A Puerto Rico Electric Power Authority worker working on power lines. Photo: Jose Jiminez Triado/Getty Images
Puerto Rico is in danger of being without power once again when it is inevitably hit by another hurricane — be it this season or years from now, reports the Associated Press.
Why it matters: The United States spent $3.8 billion to get Puerto Rico's power system running again following damage caused by Hurricane Maria, but the system is in such bad shape that it's at risk of suffering more damage if another hurricane were to strike the island before it can be properly fixed.
“The grid is there, but the grid isn’t there. It’s teetering,”— Hector Pesquera, Puerto Rico's commissioner of public safety.
Maria was the most intense such storm to hit the island in at least 80 years, but a weaker storm could still hobble the grid.
Many of the repairs made to the grid have replaced years of neglect to Puerto Rico's power grid, but funding hasn't been able to reach every spot across the island.
- In the western highlands of the island, power cables have been spliced and woven together through trees.
- In Cain Alto and another location, trees are being used as makeshift power poles because of a lack of proper equipment.
By the numbers: It is inevitable that a massive storm will hit the country again — though the island may be spared this season.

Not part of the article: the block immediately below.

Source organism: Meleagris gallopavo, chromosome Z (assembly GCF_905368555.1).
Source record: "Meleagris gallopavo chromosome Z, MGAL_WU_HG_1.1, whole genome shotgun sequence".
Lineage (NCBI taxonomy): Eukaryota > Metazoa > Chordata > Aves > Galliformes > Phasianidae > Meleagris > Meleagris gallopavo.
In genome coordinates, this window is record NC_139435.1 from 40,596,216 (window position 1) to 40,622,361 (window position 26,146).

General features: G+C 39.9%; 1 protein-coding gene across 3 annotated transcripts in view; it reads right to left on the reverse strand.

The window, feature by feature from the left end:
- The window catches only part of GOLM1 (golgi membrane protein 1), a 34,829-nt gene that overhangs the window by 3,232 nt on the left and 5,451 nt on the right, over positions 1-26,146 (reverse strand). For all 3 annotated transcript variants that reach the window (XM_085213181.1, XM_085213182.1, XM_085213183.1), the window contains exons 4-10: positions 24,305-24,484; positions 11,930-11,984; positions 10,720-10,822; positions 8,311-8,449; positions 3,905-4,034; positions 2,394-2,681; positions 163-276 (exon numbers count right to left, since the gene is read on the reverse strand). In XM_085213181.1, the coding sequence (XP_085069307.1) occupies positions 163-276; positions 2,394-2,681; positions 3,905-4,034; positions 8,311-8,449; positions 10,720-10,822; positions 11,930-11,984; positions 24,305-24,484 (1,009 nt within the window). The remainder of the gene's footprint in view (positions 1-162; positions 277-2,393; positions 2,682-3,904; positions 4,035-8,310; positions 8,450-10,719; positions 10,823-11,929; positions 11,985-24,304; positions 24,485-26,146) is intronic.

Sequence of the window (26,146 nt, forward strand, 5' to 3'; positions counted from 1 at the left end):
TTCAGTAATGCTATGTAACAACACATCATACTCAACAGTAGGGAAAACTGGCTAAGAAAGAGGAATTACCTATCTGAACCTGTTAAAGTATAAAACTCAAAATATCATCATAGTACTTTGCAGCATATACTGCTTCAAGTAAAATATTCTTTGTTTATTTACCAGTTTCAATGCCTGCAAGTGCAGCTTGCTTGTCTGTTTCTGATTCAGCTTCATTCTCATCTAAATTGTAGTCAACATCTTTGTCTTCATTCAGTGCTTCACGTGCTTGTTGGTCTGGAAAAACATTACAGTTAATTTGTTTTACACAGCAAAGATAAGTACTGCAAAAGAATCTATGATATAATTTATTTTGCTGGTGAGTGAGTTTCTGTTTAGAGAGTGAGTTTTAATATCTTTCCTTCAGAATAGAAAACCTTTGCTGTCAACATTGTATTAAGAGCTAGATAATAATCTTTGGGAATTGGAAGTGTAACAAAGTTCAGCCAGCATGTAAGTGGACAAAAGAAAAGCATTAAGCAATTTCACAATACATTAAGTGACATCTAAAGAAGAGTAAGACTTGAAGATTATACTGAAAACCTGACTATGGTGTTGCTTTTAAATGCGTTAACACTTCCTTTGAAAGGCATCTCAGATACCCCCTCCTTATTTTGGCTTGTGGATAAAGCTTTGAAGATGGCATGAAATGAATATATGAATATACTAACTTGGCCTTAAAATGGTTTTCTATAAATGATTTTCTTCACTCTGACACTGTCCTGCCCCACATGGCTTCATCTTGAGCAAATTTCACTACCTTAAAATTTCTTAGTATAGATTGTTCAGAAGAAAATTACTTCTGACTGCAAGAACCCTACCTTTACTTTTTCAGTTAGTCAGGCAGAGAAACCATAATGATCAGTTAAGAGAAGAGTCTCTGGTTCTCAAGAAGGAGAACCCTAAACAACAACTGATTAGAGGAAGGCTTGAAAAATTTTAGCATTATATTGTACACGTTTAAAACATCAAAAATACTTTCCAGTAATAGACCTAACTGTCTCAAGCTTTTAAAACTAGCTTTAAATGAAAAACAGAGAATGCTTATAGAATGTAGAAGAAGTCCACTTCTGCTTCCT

- With hurricane season starting on June 1, forecasters say there's a 75% likelihood that the 2018 Atlantic hurricane season produces between five and nine hurricanes.
- There's a 70% chance that as many as four of those storms could be "major hurricanes" of category 3, 4 or 5.
- Winds in such storms would reach 111 miles per hour or higher.
- Officials warn that a storm that is weaker than a category 4 could cause a blackout if one were to hit the island this year.
- 11,820 homes and businesses are still without power on the island.
What they're saying: Puerto Rico is considering selling its infrastructure system to a private company or companies and have it finance its repairs in time for the next storm, the report says. A sale could happen as early as this week.
The bottom line: If another storm hits Puerto Rico this year, thousands of people will be without power and it would cost billions to get the power grid back to the state its currently in. The federal government would continue to fund repairs even if the system is sold.